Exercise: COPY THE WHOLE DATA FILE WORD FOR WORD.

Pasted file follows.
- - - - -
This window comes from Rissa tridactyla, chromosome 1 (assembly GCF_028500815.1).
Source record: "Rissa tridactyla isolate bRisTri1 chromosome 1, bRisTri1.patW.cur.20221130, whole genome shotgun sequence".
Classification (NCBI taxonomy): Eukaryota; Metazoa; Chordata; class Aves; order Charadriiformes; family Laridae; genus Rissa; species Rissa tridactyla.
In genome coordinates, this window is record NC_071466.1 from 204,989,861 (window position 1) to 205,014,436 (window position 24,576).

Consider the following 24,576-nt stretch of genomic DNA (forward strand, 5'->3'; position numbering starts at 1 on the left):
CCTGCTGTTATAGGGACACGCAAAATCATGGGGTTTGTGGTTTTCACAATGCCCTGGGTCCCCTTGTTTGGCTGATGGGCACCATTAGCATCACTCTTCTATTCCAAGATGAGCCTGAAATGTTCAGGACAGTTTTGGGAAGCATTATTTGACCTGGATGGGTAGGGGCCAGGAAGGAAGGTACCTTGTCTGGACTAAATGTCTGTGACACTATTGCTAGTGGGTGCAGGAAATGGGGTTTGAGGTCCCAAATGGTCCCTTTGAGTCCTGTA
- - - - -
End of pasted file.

This window comes from Rissa tridactyla, chromosome 1 (assembly GCF_028500815.1).
Source record: "Rissa tridactyla isolate bRisTri1 chromosome 1, bRisTri1.patW.cur.20221130, whole genome shotgun sequence".
Classification (NCBI taxonomy): Eukaryota; Metazoa; Chordata; class Aves; order Charadriiformes; family Laridae; genus Rissa; species Rissa tridactyla.
In genome coordinates, this window is record NC_071466.1 from 204,989,861 (window position 1) to 205,014,436 (window position 24,576).

Consider the following 24,576-nt stretch of genomic DNA (forward strand, 5'->3'; position numbering starts at 1 on the left):
CCTGCTGTTATAGGGACACGCAAAATCATGGGGTTTGTGGTTTTCACAATGCCCTGGGTCCCCTTGTTTGGCTGATGGGCACCATTAGCATCACTCTTCTATTCCAAGATGAGCCTGAAATGTTCAGGACAGTTTTGGGAAGCATTATTTGACCTGGATGGGTAGGGGCCAGGAAGGAAGGTACCTTGTCTGGACTAAATGTCTGTGACACTATTGCTAGTGGGTGCAGGAAATGGGGTTTGAGGTCCCAAATGGTCCCTTTGAGTCCTGTA